A bank holiday is a day on which banking institutions are legally closed. Bank holidays frequently coincide with a country’s national holidays. For example, if New Year's Day is a national holiday in a particular country, that day is often a bank holiday as well. Bank closures may not be limited to national holidays, however. In some places, banks observe regional holidays as well as closure dates that are significant only among banks and other financial or government institutions.
No matter where a bank is located, the term bank holiday means the bank is closed on a specific day. This, however, does not include weekend days on which the bank would normally close. Bank transactions are not processed on bank holidays, even if they were initiated before the start of the holiday. Instead, they are typically held until the next business day for normal processing.
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Bank holidays often fall on days when much of a country or region's workforce would have time off work. For example, if employees who are not essential to a region's safety and general operation usually have a day off, that day may be marked as a bank holiday as well. Essential workers include utility employees and those who provide emergency services, such as police officers and fire fighters. Public health care workers are also considered essential workers in most cases.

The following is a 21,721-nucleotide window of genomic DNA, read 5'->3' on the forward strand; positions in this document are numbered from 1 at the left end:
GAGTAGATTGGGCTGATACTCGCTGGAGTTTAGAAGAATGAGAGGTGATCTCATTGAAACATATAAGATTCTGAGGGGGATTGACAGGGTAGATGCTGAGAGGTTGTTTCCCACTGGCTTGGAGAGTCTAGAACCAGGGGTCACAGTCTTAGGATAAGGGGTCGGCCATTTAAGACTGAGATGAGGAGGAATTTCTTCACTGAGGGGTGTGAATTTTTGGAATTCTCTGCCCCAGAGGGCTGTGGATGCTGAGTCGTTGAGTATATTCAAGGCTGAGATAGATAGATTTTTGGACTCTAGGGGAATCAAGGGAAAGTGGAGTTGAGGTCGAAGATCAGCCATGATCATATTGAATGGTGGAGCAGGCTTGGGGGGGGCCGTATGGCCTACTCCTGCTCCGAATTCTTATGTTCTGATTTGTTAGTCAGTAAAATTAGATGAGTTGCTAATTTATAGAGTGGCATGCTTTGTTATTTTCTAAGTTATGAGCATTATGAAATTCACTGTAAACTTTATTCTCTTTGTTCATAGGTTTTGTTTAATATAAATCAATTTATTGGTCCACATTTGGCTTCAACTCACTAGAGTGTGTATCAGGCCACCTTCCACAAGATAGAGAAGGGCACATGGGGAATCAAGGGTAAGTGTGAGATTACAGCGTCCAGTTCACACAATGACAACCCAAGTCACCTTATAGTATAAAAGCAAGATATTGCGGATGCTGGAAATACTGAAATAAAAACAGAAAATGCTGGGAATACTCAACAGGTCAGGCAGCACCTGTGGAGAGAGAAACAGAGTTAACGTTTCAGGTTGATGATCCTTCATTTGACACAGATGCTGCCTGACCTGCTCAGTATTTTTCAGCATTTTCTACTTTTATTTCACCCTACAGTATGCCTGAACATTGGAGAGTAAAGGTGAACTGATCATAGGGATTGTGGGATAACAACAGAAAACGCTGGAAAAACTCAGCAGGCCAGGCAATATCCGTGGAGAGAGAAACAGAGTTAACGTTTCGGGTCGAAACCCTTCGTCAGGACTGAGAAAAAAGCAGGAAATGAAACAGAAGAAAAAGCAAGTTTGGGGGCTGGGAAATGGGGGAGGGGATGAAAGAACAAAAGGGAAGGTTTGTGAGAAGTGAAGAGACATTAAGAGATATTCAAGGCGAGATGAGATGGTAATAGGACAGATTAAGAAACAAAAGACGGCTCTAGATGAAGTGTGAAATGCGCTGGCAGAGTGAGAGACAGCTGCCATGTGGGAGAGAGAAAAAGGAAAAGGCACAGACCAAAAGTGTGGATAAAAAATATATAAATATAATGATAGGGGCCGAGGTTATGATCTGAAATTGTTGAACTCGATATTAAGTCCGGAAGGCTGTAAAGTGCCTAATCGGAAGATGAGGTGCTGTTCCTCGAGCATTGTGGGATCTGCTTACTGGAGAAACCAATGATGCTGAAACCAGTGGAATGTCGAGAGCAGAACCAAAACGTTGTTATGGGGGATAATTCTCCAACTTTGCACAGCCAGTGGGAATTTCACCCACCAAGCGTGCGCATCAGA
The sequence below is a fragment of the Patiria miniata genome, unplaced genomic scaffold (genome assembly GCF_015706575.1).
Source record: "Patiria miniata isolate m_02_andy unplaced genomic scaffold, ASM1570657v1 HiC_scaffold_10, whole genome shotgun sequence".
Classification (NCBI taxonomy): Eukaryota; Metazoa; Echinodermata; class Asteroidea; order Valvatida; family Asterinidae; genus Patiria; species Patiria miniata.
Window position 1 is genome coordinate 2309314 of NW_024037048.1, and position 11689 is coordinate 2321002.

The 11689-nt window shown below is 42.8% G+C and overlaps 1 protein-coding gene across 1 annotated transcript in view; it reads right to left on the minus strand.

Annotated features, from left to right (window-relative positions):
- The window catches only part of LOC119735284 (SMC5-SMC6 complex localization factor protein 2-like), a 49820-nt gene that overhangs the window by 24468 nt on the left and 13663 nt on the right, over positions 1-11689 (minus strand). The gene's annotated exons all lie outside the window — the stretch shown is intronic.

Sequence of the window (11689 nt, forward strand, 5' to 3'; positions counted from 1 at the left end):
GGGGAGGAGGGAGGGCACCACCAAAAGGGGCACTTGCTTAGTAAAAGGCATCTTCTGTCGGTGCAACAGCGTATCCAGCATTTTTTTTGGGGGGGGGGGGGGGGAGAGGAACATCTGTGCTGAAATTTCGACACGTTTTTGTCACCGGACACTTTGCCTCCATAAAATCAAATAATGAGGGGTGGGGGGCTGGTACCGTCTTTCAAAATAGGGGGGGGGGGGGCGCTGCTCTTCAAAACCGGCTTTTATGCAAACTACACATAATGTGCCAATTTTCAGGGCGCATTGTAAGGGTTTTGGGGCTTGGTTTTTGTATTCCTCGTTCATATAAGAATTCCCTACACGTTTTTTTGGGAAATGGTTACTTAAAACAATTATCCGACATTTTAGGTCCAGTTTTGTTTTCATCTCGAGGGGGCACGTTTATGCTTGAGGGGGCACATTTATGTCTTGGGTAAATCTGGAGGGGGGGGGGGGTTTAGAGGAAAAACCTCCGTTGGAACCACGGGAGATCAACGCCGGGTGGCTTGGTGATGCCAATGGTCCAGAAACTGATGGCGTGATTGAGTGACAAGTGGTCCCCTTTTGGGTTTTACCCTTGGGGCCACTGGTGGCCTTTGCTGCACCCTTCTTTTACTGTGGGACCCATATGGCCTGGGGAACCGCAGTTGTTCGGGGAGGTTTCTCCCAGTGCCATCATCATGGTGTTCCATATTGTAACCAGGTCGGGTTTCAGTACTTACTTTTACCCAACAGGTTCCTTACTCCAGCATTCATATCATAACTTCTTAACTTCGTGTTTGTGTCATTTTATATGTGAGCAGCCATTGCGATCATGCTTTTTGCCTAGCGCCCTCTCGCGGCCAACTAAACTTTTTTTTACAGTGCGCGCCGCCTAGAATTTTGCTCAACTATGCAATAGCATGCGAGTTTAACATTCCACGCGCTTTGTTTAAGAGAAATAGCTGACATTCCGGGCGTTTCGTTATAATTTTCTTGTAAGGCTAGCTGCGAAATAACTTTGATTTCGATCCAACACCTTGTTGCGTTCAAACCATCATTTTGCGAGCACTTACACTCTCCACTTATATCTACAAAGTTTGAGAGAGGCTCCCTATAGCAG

In the United States, New Year's Day, Thanksgiving Day, and Christmas are national bank holidays. Banks are also closed on Presidents Day, Memorial Day, Independence Day, and Labor Day. Veteran's Day, Dr. Martin Luther King, Jr. Day, and Columbus Day are United States bank holidays as well.
In the United Kingdom, bank holidays differ from those in the United States. They include New Year’s and Christmas Day, Boxing Day, Good Friday, and Easter. Banks also close on the first and last Mondays in May, which are referred to as Early May and Spring Bank Holiday, respectively. United Kingdom banks also close on Summer Bank Holiday, which falls on the last Monday in August.
The term bank holiday doesn't always refer to a public holiday or a celebration of some sort. It can also be used to describe a day on which a bank or group of banks is closed to control problems or failure in a bank or system of banks. In 1933, United States President Franklin Roosevelt declared a four-day bank holiday in response to widespread bank failures. This gave the government and banks time to regroup and develop solutions to the banking issues.